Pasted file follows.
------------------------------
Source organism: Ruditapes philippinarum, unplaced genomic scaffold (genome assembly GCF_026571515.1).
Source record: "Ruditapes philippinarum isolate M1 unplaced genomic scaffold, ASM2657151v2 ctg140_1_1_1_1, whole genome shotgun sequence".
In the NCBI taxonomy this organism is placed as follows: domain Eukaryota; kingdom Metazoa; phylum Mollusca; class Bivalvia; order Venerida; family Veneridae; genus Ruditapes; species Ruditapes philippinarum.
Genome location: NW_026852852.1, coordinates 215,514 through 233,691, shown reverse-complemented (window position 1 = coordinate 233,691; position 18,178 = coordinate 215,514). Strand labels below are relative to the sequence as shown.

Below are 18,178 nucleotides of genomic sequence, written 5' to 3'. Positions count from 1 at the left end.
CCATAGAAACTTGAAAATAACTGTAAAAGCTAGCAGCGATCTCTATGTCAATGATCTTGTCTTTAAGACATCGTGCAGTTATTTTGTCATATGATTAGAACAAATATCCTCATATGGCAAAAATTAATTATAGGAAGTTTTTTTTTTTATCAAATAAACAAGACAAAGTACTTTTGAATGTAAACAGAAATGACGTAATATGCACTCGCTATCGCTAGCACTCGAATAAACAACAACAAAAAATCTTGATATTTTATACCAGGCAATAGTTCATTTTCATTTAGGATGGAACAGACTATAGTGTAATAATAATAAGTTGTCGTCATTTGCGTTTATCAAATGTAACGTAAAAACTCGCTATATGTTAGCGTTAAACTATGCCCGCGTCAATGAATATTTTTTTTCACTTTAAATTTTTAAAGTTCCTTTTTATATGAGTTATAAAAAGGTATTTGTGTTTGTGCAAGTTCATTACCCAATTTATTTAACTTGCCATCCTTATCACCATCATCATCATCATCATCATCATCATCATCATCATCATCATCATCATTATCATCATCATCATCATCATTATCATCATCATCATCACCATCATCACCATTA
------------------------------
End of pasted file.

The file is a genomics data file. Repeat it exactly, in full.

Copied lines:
Source organism: Ruditapes philippinarum, unplaced genomic scaffold (genome assembly GCF_026571515.1).
Source record: "Ruditapes philippinarum isolate M1 unplaced genomic scaffold, ASM2657151v2 ctg140_1_1_1_1, whole genome shotgun sequence".
In the NCBI taxonomy this organism is placed as follows: domain Eukaryota; kingdom Metazoa; phylum Mollusca; class Bivalvia; order Venerida; family Veneridae; genus Ruditapes; species Ruditapes philippinarum.
Genome location: NW_026852852.1, coordinates 215,514 through 233,691, shown reverse-complemented (window position 1 = coordinate 233,691; position 18,178 = coordinate 215,514). Strand labels below are relative to the sequence as shown.

Below are 18,178 nucleotides of genomic sequence, written 5' to 3'. Positions count from 1 at the left end.
CCATAGAAACTTGAAAATAACTGTAAAAGCTAGCAGCGATCTCTATGTCAATGATCTTGTCTTTAAGACATCGTGCAGTTATTTTGTCATATGATTAGAACAAATATCCTCATATGGCAAAAATTAATTATAGGAAGTTTTTTTTTTTATCAAATAAACAAGACAAAGTACTTTTGAATGTAAACAGAAATGACGTAATATGCACTCGCTATCGCTAGCACTCGAATAAACAACAACAAAAAATCTTGATATTTTATACCAGGCAATAGTTCATTTTCATTTAGGATGGAACAGACTATAGTGTAATAATAATAAGTTGTCGTCATTTGCGTTTATCAAATGTAACGTAAAAACTCGCTATATGTTAGCGTTAAACTATGCCCGCGTCAATGAATATTTTTTTTCACTTTAAATTTTTAAAGTTCCTTTTTATATGAGTTATAAAAAGGTATTTGTGTTTGTGCAAGTTCATTACCCAATTTATTTAACTTGCCATCCTTATCACCATCATCATCATCATCATCATCATCATCATCATCATCATCATCATCATTATCATCATCATCATCATCATTATCATCATCATCATCACCATCATCACCATTA